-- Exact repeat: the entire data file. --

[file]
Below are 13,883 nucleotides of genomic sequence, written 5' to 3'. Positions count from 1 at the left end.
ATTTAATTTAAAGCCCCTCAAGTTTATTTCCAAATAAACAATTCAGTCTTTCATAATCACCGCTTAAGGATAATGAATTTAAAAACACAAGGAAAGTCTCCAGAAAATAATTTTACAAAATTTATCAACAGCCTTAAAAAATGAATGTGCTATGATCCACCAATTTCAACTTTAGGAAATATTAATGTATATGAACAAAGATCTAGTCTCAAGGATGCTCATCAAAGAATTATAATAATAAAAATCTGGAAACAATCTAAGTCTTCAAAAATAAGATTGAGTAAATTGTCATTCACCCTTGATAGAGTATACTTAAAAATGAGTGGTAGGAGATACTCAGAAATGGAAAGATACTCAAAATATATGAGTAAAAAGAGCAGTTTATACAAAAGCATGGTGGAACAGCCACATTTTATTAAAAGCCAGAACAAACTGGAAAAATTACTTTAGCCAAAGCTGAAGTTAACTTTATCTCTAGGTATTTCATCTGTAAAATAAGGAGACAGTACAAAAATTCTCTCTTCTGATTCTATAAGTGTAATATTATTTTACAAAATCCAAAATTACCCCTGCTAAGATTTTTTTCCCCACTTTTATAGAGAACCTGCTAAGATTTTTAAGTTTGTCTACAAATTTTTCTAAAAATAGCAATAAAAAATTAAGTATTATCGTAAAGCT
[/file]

Below are 13,883 nucleotides of genomic sequence, written 5' to 3'. Positions count from 1 at the left end.
ATTTAATTTAAAGCCCCTCAAGTTTATTTCCAAATAAACAATTCAGTCTTTCATAATCACCGCTTAAGGATAATGAATTTAAAAACACAAGGAAAGTCTCCAGAAAATAATTTTACAAAATTTATCAACAGCCTTAAAAAATGAATGTGCTATGATCCACCAATTTCAACTTTAGGAAATATTAATGTATATGAACAAAGATCTAGTCTCAAGGATGCTCATCAAAGAATTATAATAATAAAAATCTGGAAACAATCTAAGTCTTCAAAAATAAGATTGAGTAAATTGTCATTCACCCTTGATAGAGTATACTTAAAAATGAGTGGTAGGAGATACTCAGAAATGGAAAGATACTCAAAATATATGAGTAAAAAGAGCAGTTTATACAAAAGCATGGTGGAACAGCCACATTTTATTAAAAGCCAGAACAAACTGGAAAAATTACTTTAGCCAAAGCTGAAGTTAACTTTATCTCTAGGTATTTCATCTGTAAAATAAGGAGACAGTACAAAAATTCTCTCTTCTGATTCTATAAGTGTAATATTATTTTACAAAATCCAAAATTACCCCTGCTAAGATTTTTTTCCCCACTTTTATAGAGAACCTGCTAAGATTTTTAAGTTTGTCTACAAATTTTTCTAAAAATAGCAATAAAAAATTAAGTATTATCGTAAAGCT